I've been job hunting for a very long time and I recently came to realize that if fail to land a job in my current field, I might just consider a career in long-haul trucking. I'm not even joking!
The beginning of the week saw me and my nephew head out on a road trip. For thirteen hours on Monday, we drove from TO to Creedmoor NC. Over 1200KM. It was this long-distance, endurance testing, highway-traversing, body-stiffening drive, where I learned something about myself. As long as I have music playing and I can sing along, there's no telling what behemoth distances I can travel. In general, I never sleep in a moving vehicle - car, plane, train - just not my thing. So naturally, long-distance driving seems to be a good fit for me.
I can't stress the importance of s great soundtrack to accompany said car trip, because although I may have the stamina to remain awake, there is the very real chance that I could be hit with monotony-induced fatigue. Obviously, with over thirteen hours of one way travel, you've got to mix it up a bit. So I played quite a few CDs during the trip (yes, my car plays CDs) but there was one CD mix that I made a couple of years ago that I played at least six times on the entire trip. When I got home, I wrote down the songs and their titles and realized that most of these tunes had a melancholy theme. Nevertheless, this particular soundtrack had me singing along, and most importantly, helped me to keep my focus on the road ahead. Here it is - the "Sober Mix":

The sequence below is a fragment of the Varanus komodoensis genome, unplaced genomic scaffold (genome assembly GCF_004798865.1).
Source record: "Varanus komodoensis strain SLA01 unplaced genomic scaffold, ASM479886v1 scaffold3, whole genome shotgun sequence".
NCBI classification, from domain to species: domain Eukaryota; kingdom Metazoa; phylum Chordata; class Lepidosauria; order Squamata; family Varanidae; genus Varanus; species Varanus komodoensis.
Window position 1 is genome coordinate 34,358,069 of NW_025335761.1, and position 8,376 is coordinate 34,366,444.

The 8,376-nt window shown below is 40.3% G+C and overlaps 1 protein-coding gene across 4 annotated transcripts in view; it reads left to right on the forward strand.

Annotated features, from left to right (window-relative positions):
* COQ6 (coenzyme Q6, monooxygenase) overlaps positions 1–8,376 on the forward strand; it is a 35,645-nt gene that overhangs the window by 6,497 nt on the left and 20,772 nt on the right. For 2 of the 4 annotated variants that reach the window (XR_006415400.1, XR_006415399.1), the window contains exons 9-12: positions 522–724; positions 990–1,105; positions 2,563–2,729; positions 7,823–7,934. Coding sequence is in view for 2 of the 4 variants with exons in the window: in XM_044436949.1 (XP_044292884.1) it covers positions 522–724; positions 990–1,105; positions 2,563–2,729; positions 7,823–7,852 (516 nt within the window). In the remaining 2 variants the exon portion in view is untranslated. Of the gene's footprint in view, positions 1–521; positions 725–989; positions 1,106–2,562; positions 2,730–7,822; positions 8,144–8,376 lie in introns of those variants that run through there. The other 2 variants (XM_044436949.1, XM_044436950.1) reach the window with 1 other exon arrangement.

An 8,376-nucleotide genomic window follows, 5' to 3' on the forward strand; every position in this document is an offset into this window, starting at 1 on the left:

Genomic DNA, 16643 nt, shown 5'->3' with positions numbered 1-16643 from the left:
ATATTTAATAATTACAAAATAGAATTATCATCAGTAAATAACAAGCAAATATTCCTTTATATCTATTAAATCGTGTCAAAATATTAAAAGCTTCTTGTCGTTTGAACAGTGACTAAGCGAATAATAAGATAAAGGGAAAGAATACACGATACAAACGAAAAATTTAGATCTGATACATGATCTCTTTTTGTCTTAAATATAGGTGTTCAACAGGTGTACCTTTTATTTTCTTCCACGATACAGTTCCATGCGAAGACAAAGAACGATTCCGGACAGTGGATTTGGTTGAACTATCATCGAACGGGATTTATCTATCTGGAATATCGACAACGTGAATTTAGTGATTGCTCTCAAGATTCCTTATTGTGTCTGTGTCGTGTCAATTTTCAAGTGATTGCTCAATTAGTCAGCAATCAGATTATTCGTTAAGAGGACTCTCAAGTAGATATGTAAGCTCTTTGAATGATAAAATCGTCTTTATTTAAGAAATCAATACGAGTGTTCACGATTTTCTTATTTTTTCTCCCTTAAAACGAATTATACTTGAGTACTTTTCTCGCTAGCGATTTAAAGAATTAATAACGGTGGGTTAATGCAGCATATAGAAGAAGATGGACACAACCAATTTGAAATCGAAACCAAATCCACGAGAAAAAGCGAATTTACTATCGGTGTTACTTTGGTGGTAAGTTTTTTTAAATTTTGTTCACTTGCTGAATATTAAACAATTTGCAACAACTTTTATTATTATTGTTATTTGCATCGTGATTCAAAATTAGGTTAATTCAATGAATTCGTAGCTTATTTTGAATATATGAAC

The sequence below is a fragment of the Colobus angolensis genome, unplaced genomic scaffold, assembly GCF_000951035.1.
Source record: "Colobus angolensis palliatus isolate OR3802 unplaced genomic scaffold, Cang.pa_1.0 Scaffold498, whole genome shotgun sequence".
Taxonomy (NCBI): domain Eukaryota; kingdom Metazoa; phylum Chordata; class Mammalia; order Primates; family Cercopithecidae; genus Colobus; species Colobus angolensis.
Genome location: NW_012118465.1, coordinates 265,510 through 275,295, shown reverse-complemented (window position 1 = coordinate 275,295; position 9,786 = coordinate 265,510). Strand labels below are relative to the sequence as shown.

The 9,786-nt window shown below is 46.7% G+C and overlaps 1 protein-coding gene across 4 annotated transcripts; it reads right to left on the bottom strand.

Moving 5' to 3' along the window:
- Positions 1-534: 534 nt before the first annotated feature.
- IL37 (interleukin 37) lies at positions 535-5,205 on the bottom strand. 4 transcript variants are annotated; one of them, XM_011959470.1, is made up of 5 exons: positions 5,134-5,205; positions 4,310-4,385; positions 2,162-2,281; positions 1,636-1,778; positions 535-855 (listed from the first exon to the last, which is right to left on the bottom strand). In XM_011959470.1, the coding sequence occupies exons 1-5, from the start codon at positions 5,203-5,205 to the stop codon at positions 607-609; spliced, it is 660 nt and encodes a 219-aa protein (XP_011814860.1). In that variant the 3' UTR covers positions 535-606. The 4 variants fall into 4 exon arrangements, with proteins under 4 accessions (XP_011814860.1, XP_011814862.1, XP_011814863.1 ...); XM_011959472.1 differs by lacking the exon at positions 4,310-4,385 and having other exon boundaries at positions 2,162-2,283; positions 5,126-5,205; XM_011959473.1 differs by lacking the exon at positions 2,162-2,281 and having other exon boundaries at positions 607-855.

01. Sober - Tool
02. Ana's Song - Silverchair
03. John Wayne Gacy Jr. - Sufjan Stevens
04. Fisherman's Blues - The Waterboys
05. Sworn and Broken - Screaming Trees
06. Maybe Tomorrow - Stereophonics
07. Tear In Your Hand - Tori Amos
08. Chicago - Sufjan Stevens
10. Precious Things - Tori Amos
11. The Whole of the Moon - The Waterboys
12. The Funeral - Band of Horses
13. Things Fall Apart - Built to Spill
14. Edie (Ciao Baby) - The Cult
15. Rain - Patty Griffin
16. To Build a Home - The Cinematic Orchestra with Patrick Watson
While driving, it keeps me engaged with its melancholia. Gee, I wonder why...